Rochester Public Schools is no stranger to the term, Culturally and Linguistically Responsive Teaching, or CLRT. We’ve spent the last few years engaging with the work of Dr. Sharroky Hollie and the Center for Culturally Responsive Teaching and Learning. Many of us have been to trainings, have engaged in one-on-one coaching, and have poured over the pages of Dr. Hollie’s binder and book in order to become culturally responsive educators. This has been a very impactful learning experience, but we must also remember that Culturally Responsive teaching is but one facet of achieving educational equity. In this post, I want to share four overarching characteristics of culturally responsive teaching in an effort to paint a broader picture of culturally responsive teaching and how it fits the overall goal of educational equity at RPS.
Characteristic #1: Learning Within the Context of Culture
Many of our marginalized students’ home cultures and languages do not closely reflect the mainstream school culture. Students can feel pressure to assimilate and give up aspects of who they are, creating tensions that impact classroom relationships and student engagement. Luckily, much of our work with Dr. Hollie has focused on understanding the juxtaposition between common cultural archetypes and mainstream school expectations. He and his coaches have trained us to stop and recognize how behavior is cultural and how we can better validate and affirm cultural behaviors while building and bridging students to success in the mainstream school culture. We have learned how to recognize common cultural archetypes and plan instruction that honors the cultural behaviors that each student brings to our classroom so they can create deeper connections to the content and build up their intellective capacity (Hammond & Jackson, 2015).
Characteristic #2: Positive Perspectives on Parents and Families
Culture is the way we interpret the world. The culturally responsive teacher understands that each student comes to school with abundant knowledge that is rooted in their family’s culture. They also know that when instruction is rooted in these Funds of Knowledge (Moll, Amanti, Neff, and González, 1992) we create more meaningful relationships with our students and they can make deeper, relevant connections to academic content.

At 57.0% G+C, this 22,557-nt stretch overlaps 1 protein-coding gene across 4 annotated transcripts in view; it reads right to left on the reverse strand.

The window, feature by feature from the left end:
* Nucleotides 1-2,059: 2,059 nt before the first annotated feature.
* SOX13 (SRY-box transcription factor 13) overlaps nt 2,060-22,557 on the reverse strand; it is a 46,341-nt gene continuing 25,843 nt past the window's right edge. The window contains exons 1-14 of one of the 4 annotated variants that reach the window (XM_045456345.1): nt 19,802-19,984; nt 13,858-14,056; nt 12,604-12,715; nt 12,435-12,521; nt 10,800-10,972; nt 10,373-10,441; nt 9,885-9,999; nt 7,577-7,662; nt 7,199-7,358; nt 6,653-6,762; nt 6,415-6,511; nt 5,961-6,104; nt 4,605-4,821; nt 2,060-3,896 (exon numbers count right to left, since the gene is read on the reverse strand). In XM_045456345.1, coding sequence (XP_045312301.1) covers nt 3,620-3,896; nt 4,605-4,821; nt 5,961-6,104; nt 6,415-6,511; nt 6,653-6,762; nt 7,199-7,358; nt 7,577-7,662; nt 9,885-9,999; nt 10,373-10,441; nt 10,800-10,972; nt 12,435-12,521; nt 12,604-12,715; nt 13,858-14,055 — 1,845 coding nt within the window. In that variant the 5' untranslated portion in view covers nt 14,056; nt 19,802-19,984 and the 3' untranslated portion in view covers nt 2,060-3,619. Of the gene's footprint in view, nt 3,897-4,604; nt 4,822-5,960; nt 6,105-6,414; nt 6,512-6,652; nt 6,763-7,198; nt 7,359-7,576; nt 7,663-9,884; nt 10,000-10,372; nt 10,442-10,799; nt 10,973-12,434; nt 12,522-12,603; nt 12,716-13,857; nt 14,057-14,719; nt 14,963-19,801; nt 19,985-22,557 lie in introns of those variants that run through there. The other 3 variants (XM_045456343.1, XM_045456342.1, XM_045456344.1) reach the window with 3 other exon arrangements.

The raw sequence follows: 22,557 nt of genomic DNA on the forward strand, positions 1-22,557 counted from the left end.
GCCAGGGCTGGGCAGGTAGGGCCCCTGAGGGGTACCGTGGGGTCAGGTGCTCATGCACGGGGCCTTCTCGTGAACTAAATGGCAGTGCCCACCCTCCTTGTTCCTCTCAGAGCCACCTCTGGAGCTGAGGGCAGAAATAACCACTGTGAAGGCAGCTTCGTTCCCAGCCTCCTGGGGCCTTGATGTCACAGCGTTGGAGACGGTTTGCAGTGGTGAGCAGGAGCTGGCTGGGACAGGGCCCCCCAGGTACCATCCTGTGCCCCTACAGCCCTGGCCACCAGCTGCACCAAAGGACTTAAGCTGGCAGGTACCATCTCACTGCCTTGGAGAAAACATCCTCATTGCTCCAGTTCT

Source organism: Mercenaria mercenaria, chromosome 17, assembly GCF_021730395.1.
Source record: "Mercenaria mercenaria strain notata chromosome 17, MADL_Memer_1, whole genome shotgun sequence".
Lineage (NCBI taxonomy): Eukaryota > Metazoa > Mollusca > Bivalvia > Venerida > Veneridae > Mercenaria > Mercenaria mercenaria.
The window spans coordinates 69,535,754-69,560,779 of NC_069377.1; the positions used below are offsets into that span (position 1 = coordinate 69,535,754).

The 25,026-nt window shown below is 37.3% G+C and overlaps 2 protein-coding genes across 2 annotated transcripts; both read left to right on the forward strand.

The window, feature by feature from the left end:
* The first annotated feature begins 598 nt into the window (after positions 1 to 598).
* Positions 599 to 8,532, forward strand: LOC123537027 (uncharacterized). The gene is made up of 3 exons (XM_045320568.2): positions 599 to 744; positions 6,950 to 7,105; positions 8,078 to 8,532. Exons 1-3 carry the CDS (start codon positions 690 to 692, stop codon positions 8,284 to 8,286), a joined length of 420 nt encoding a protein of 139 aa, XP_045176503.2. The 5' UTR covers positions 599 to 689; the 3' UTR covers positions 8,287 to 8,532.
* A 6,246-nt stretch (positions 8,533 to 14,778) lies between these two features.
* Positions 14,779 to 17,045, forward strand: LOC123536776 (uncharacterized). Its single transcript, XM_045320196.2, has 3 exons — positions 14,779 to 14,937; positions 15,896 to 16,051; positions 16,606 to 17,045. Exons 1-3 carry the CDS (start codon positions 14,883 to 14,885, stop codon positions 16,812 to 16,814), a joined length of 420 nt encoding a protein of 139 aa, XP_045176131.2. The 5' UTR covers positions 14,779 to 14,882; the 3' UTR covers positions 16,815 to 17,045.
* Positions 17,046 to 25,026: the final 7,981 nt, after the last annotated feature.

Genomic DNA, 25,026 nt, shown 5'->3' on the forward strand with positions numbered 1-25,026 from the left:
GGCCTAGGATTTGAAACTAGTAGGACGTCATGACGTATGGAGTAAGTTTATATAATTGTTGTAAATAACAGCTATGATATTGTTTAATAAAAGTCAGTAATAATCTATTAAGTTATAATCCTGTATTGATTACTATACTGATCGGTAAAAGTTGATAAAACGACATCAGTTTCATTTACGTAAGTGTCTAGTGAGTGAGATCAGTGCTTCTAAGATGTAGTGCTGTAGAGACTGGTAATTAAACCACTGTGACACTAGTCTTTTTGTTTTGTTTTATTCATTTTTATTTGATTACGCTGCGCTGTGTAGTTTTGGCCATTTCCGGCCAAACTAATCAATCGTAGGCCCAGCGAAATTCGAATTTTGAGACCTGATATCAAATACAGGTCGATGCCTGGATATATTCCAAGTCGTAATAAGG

Characteristic #3: Communication of High Expectations
The culturally responsive teacher creates a rigorous and relevant learning environment that is rooted in relationships. They are warm demanders (Kleinfeld, 1975), communicating outrageous love to their students, while pushing them to be excellent. As Zaretta Hammond (2015) puts it, “Personal warmth and authentic concern exhibited by the teacher earns [them] the right to demand engagement and effort” (p. 98). This is different from the authoritarian teacher who simply demands compliance or, at the other end of the spectrum, the permissive teacher who is often overly sympathetic, accommodating, and inconsistent.
Characteristic #4: Relevant Curriculum
The culturally responsive teacher creates integrated, cross curricular, rigorous, student centered learning experiences. Such curricula allows students to apply their skills to situations and problems that occur in the world beyond the classroom. It demands all students develop higher order thinking skills (HOTS) and provides students opportunities to be self-reflective and hone their communication skills. This is precisely what the RPS Graduate Profile is about! Culturally Responsive educators recognize that such a curriculum requires a learning environment that supports risk taking and assessment policies that allow for authentic growth. They also recognize the importance of diverse perspectives and provide materials that authentically reflect the cultures of their students.
So now what?
Take some time to reflect on these characteristics and how they may look in your classroom. You may be surprised to see how many ways you are already engaging in culturally responsive practices. Then, choose a couple more to try. If you aren’t sure where to start, reach out to your building’s instructional coaches and CLRT Teacher Leaders. Reach out to C & I and lean on your IAs. We are here for you! The journey toward educational equity is challenging and complex but also affirming and hopeful and we don’t need to walk the path alone.
Hammond, Z., & Jackson, Y. (2015). Culturally responsive teaching and the brain: Promoting authentic engagement and rigor among culturally and linguistically diverse students.
Kleinfeld, J. (1975). Effective teachers of Eskimo and Indian students. School Review, 83, 301–344.
Moll, L. C., Amanti, C., Neff, D., & Gonzalez, N. (1992). Funds of knowledge for teaching: Using a qualitative approach to connect homes and classrooms. Theory into Practice, 31, 132-141.
This post brought to you by Kimberly Eversman, E-12 Equity Implementation Associate
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